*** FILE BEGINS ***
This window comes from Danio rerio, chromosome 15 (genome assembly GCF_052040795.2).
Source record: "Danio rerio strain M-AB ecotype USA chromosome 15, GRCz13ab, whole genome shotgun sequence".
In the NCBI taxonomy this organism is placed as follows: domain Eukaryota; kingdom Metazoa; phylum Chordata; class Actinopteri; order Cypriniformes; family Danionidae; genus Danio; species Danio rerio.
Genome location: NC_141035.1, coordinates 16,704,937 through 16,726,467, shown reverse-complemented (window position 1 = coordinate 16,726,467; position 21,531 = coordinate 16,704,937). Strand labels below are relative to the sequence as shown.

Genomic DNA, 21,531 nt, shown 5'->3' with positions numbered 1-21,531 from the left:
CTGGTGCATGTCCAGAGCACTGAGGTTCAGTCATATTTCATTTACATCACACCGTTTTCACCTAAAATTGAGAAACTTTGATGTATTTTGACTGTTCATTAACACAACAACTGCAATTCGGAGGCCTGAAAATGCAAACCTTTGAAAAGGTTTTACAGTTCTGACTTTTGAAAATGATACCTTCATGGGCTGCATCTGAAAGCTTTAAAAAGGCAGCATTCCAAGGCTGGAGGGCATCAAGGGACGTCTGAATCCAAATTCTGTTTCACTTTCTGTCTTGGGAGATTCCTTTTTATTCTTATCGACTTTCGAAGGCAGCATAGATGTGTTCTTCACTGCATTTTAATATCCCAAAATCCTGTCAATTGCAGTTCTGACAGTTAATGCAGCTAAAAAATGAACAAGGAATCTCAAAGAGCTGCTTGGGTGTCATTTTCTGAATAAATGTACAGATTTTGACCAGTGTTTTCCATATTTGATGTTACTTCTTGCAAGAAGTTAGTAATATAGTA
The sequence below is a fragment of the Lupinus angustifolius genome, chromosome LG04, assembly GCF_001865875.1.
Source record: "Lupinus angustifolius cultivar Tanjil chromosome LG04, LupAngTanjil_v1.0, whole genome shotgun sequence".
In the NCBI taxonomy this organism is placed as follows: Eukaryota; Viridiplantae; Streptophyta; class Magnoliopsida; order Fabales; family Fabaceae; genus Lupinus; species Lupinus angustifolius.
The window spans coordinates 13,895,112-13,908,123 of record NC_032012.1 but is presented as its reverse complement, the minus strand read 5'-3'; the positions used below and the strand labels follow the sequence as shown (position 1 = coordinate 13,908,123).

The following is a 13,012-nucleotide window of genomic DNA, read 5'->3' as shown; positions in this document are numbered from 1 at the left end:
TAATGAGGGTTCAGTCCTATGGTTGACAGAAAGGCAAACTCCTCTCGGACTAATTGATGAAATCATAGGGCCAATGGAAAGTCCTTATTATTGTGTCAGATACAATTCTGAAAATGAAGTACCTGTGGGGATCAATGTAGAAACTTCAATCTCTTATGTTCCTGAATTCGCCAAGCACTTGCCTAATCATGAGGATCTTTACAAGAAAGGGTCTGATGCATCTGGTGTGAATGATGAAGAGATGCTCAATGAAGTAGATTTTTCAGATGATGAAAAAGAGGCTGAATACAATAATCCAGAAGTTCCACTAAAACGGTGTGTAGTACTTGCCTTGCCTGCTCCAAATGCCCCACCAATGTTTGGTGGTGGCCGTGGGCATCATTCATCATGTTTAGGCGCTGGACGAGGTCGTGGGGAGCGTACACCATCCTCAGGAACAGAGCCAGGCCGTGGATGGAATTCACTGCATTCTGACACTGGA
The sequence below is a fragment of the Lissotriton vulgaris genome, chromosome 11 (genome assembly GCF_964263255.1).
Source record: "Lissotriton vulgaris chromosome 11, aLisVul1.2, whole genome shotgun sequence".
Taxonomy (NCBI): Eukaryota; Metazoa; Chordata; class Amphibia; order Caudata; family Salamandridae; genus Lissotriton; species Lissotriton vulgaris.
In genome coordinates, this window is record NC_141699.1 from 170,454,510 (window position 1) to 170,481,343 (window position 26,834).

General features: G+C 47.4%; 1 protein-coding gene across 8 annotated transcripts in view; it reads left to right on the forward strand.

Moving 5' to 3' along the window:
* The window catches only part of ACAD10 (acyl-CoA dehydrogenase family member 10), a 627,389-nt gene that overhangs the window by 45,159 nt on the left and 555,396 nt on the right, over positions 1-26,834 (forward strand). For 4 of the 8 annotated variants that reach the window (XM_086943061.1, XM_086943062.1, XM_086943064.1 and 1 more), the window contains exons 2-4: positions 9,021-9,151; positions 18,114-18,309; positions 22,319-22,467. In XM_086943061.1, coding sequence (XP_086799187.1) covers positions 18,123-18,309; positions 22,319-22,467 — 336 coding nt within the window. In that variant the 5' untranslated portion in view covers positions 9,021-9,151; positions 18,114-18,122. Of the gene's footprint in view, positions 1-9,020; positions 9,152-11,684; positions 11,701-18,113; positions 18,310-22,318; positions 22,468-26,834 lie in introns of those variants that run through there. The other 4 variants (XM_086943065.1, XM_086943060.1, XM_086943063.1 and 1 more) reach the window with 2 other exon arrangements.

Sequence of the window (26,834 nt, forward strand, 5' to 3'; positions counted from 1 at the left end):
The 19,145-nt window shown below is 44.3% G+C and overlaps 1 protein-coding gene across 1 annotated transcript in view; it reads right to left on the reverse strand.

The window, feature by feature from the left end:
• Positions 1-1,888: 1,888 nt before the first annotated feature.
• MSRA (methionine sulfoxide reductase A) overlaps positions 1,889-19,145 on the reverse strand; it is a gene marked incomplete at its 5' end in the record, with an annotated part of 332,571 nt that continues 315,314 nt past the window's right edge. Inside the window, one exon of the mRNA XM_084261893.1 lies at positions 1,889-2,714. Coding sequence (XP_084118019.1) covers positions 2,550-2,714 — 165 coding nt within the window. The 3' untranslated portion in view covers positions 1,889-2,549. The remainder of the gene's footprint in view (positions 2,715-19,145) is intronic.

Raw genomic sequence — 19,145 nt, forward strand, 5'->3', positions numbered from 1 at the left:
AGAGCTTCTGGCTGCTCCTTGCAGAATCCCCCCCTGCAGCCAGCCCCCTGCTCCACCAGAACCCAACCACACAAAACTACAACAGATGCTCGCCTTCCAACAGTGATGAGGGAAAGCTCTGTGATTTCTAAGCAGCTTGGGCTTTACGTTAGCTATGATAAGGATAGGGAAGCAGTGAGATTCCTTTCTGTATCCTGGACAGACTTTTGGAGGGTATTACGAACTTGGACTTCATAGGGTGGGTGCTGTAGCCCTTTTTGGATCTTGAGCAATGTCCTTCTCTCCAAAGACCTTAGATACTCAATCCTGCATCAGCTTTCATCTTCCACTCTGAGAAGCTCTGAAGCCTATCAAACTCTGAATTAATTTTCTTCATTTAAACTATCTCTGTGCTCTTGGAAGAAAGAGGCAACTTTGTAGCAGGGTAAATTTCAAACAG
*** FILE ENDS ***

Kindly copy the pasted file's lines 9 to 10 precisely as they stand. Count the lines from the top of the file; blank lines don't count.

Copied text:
In the NCBI taxonomy this organism is placed as follows: Eukaryota; Viridiplantae; Streptophyta; class Magnoliopsida; order Fabales; family Fabaceae; genus Lupinus; species Lupinus angustifolius.
The window spans coordinates 13,895,112-13,908,123 of record NC_032012.1 but is presented as its reverse complement, the minus strand read 5'-3'; the positions used below and the strand labels follow the sequence as shown (position 1 = coordinate 13,908,123).